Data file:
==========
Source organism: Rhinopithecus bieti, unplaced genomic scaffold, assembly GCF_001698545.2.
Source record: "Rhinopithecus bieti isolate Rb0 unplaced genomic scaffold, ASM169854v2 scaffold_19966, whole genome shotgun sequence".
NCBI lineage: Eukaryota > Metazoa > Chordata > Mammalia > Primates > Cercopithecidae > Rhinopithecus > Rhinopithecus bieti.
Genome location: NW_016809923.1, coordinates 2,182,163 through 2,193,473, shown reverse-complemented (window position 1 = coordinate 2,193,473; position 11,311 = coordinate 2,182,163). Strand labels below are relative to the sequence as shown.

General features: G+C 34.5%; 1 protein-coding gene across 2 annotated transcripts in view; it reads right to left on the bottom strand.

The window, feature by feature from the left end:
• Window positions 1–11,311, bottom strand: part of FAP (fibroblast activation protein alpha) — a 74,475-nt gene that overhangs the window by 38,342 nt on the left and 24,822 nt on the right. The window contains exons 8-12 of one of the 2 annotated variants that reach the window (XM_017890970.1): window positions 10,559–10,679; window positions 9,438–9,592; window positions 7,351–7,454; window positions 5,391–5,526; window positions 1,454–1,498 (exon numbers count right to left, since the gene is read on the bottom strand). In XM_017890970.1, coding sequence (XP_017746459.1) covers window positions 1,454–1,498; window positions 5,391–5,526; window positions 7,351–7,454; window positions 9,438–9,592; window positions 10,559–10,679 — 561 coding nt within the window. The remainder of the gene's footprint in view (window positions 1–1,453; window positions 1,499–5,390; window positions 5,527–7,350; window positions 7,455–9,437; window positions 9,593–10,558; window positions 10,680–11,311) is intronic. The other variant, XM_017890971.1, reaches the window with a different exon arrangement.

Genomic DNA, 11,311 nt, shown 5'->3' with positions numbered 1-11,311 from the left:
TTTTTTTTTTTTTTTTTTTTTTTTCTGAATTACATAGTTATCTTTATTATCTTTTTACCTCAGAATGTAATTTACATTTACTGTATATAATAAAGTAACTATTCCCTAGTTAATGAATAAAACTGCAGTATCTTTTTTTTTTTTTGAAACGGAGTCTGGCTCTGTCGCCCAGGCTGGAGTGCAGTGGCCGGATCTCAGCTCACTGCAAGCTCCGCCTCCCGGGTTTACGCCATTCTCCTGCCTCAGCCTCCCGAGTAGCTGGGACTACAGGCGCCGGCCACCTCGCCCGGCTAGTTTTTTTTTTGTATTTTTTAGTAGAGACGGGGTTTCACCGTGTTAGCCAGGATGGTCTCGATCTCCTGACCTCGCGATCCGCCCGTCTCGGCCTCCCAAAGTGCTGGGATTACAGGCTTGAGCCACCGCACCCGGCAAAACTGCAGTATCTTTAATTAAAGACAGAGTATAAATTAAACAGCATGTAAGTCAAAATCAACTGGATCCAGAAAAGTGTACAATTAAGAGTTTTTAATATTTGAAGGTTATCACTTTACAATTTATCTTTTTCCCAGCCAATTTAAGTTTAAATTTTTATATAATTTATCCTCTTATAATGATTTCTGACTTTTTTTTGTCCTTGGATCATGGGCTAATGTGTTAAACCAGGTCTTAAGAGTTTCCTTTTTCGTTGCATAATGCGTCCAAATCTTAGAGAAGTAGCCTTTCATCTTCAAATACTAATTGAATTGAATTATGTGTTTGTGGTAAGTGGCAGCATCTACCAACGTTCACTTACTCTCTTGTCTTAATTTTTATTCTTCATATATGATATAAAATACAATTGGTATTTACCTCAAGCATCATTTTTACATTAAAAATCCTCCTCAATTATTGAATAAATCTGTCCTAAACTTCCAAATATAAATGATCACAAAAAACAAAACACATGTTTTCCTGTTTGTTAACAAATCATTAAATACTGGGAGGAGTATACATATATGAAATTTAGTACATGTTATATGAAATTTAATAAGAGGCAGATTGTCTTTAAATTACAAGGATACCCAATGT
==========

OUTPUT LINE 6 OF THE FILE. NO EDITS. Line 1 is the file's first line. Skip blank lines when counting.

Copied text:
The window, feature by feature from the left end: